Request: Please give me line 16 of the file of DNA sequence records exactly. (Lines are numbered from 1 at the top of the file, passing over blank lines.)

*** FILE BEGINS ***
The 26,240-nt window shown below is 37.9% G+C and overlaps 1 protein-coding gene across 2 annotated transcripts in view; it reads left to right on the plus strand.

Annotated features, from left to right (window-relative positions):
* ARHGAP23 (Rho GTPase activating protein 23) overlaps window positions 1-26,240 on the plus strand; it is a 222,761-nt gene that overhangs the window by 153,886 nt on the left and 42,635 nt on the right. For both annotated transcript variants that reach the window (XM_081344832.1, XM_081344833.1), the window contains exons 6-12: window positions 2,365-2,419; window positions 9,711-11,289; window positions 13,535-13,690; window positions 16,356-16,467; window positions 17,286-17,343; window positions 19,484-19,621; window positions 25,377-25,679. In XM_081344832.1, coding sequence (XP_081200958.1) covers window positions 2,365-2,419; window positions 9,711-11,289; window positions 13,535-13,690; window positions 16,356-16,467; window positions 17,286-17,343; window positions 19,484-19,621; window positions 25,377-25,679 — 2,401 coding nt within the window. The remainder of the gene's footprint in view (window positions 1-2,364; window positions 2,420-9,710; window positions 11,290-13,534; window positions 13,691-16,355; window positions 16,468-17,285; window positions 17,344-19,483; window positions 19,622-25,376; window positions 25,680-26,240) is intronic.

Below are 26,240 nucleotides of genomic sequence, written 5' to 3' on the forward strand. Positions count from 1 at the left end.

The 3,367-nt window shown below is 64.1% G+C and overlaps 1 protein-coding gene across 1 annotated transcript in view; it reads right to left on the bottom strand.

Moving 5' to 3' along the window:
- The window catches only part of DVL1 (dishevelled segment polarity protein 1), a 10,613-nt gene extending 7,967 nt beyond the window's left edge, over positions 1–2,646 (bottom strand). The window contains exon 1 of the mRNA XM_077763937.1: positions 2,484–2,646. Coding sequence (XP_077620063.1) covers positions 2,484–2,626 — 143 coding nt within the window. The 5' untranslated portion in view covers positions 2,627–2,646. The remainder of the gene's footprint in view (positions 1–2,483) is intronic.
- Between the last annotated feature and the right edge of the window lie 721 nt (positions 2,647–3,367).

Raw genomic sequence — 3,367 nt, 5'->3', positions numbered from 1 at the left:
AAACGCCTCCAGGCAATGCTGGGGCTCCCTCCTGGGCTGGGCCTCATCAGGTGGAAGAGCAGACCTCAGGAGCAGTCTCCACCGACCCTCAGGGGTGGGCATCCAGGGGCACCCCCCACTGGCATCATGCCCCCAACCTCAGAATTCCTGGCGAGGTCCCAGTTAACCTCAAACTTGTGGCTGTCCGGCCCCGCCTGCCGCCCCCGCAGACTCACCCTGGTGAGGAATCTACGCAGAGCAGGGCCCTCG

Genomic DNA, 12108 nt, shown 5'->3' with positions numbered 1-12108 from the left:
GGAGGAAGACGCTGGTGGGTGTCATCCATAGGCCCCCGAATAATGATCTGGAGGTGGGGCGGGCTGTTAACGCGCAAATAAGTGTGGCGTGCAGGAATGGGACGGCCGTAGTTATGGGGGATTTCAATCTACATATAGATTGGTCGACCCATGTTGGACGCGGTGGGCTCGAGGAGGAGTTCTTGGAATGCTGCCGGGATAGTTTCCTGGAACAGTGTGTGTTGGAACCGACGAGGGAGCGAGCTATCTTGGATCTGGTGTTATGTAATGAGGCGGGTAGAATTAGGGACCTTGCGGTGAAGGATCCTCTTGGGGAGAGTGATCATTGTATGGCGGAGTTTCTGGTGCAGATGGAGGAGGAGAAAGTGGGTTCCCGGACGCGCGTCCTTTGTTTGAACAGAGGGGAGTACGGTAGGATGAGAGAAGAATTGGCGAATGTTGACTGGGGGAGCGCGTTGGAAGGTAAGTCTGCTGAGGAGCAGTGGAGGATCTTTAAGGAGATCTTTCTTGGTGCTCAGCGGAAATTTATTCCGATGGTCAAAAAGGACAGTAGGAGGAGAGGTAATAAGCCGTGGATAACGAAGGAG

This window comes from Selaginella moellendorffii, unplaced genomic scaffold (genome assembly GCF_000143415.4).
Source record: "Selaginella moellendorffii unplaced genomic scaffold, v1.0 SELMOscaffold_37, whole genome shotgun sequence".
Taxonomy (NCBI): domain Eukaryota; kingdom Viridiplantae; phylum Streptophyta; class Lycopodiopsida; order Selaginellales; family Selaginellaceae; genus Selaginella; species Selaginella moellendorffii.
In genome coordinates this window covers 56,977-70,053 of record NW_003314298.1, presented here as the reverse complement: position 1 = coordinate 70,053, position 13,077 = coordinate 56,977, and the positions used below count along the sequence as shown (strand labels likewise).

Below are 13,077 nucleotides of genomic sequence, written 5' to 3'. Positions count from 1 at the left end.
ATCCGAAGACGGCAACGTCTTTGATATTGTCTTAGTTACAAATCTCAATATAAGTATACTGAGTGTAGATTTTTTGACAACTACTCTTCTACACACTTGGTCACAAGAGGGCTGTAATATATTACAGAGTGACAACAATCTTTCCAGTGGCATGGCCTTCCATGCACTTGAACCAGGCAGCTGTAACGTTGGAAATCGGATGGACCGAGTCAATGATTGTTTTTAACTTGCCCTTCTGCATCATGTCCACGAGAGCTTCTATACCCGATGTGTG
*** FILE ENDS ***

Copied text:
In genome coordinates this window covers 56,977-70,053 of record NW_003314298.1, presented here as the reverse complement: position 1 = coordinate 70,053, position 13,077 = coordinate 56,977, and the positions used below count along the sequence as shown (strand labels likewise).